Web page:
Home > Lifestyle > Health
Wednesday April 17, 2013 MYT 12:00:00 AM
Thursday May 23, 2013 MYT 11:40:45 AM
by dr norzila mohamed zainudin
As asthma and rhinitis commonly co-exist, controlling allergic rhinitis can help a child with asthma manage her symptoms better.
HAS your child been sneezing repeatedly, and complaining about a runny or stuffy nose? Is this accompanied by itchy and teary eyes?
Watch out, because these symptoms could signal a condition other than a common cold. It could be rhinitis, where there is inflammation of the mucous membranes in the nose, eyes, Eustachian tubes, middle ear, sinuses, and pharynx.
Allergic rhinitis is recognised as a global health problem, and it has the potential to cause significant debility.
Over the past 50 years, it has been shown that allergic rhinitis and allergic asthma often co-exist. Many children with the kind of asthma that is easily triggered by allergens are also prone to having rhinitis.
When these two conditions are present in the same individual, he or she is likely to suffer more severe asthma attacks and may need stronger medications to control their asthma.
One airway, one disease
Asthma is a risk factor for rhinitis. But asthma is also more commonly found in patients with rhinitis. Many studies have found that:
·70-90% of patients with asthma also have rhinitis.
·40-50% of patients with allergic rhinitis also have asthma.
A study that was conducted among 366 patients at four major hospitals around Malaysia found that 92% of patients with nasal symptoms also had allergic rhinitis.
This goes to show that allergic rhinitis is common in people suffering from respiratory problems.
So, if you have a child with asthma, pay close attention to how your child is feeling, and how it fluctuates, or if new symptoms appear from time to time.
Early diagnosis of rhinitis can give you and your child a headstart in taking steps to manage and cope. If proper treatment and management is administered, it is more likely that your child will be less affected by the debilitating effects that might affect her home, school and social life.
Control allergic rhinitis to control asthma
Controlling allergic rhinitis can help a person with asthma manage his symptoms. Allergic rhinitis can be classified as intermittent when the symptoms occur for less than four days in a week or lasts for less than four weeks, and persistent if the symptoms occur for more than four days a week and last for more than four weeks.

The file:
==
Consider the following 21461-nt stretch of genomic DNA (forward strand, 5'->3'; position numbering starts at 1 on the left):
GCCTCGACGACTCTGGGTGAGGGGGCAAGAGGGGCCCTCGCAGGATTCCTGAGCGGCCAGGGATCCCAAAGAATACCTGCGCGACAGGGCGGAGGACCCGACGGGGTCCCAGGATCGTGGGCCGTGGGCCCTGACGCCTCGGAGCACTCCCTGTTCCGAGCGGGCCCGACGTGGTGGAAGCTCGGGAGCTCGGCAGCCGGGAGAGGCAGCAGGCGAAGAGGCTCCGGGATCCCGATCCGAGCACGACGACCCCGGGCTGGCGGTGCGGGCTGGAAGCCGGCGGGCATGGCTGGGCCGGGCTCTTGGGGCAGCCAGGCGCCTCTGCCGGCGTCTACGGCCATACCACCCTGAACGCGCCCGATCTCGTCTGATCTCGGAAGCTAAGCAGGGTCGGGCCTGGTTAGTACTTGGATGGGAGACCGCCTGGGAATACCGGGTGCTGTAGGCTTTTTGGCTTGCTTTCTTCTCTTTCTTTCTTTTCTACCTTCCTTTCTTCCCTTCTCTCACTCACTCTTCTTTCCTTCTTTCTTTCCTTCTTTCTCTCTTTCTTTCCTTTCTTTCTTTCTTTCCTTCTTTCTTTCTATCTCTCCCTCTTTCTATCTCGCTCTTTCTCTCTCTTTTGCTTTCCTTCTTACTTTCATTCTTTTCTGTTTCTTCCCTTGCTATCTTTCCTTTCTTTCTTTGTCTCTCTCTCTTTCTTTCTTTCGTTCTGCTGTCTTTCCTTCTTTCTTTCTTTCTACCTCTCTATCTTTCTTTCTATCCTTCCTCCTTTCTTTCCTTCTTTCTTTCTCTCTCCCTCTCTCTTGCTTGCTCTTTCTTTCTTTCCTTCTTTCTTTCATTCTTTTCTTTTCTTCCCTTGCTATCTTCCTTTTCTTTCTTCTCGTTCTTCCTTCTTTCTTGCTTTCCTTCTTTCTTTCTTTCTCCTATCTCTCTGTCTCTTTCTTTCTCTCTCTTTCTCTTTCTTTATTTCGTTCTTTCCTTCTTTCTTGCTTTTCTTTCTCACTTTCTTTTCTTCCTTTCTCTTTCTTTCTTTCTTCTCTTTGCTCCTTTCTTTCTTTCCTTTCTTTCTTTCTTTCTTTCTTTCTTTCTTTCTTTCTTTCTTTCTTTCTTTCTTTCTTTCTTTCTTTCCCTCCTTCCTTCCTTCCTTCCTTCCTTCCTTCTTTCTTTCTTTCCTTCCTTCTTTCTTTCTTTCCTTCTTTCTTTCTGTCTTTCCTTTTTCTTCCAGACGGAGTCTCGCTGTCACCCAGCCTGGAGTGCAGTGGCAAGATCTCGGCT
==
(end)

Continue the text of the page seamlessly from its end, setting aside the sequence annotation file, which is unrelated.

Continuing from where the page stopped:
Some of the precautions you can take include:
Learn how to avoid potential triggers that may set off a child’s condition.
·Vacuum your home often to reduce the number of dust mites.
·Provide adequate ventilation to reduce humidity.
·Remove carpets, pets and stuffed toys from the bedroom.
·If you have a garden, consider planting low allergen plants.
·Keep windows closed at home and while riding in a car.
·Advise your child to stay indoors early in the morning, during windy days and after thunderstorms, as these are times when environmental allergens are usually at peak numbers.
·If you have furry pets, try to keep them outside the home or bathe them regularly.
·Eradicate cockroaches using appropriate gel-type, non-volatile insecticides.
·Encourage your child to shower right after they arrive home and clean their eyes with a wet washer.
·Tell your child to carry a supply of tissues wherever they go.
Generally, medications for rhinitis work by either blocking allergic responses or reducing the severity of inflammation.
·Antihistamines are the most frequently prescribed medication for treating allergies. It is the first-line treatment for mild allergic rhinitis, and is effective for sneezing, nasal itchiness and runny nose.
·Oral antihistamines can reduce itching and redness in the eyes.
·A doctor may prescribe decongestants to help relieve allergy symptoms.
·Children with persistent allergic rhinitis will require nasal corticosteroids. It is a potent anti-inflammatory agent. It is effective in treating all nasal symptoms, which include nasal obstruction, and is safe to use in children.
Be mindful to observe and identify the specific allergens that tend to trigger asthmatic or rhinitis symptoms in your child and come up with ways to avoid them.
Rhinitis is a long-term condition, but by practising good control measures to manage the condition, it would increase the chances of your child being able to live a normal, active and productive life, without too much respiratory health problems. References:
4. www.allergymsai.org/ article.php?aid=38
5. www.worldallergy.org/ public/allergic_diseases_center/caras/
10. health.nytimes.com/health/guides/disease/allergic- rhinitis/overview.html
● Dr Norzila Mohamed Zainudin is a consultant paediatrician and paediatric respiratory physician. This article is courtesy of Positive Parenting Programme by the Malaysian Paediatric Association, supported by an educational grant from GlaxoSmithKline. The opinions expressed in the article are the views of the author. For further information, please visit www.mypositiveparenting.org. The information provided is for educational and communication purposes only and it should not be construed as personal medical advice. Information published in this article is not intended to replace, supplant or augment a consultation with a health professional regarding the reader’s own medical care. The Star does not give any warranty on accuracy, completeness, functionality, usefulness or other assurances as to the content appearing in this column. The Star disclaims all responsibility for any losses, damage to property or personal injury suffered directly or indirectly from reliance on such information.
Tags / Keywords:
Health, asthma, rhinitis
Copyright © 1995-2013 Star Publications (M) Bhd (Co No 10894-D)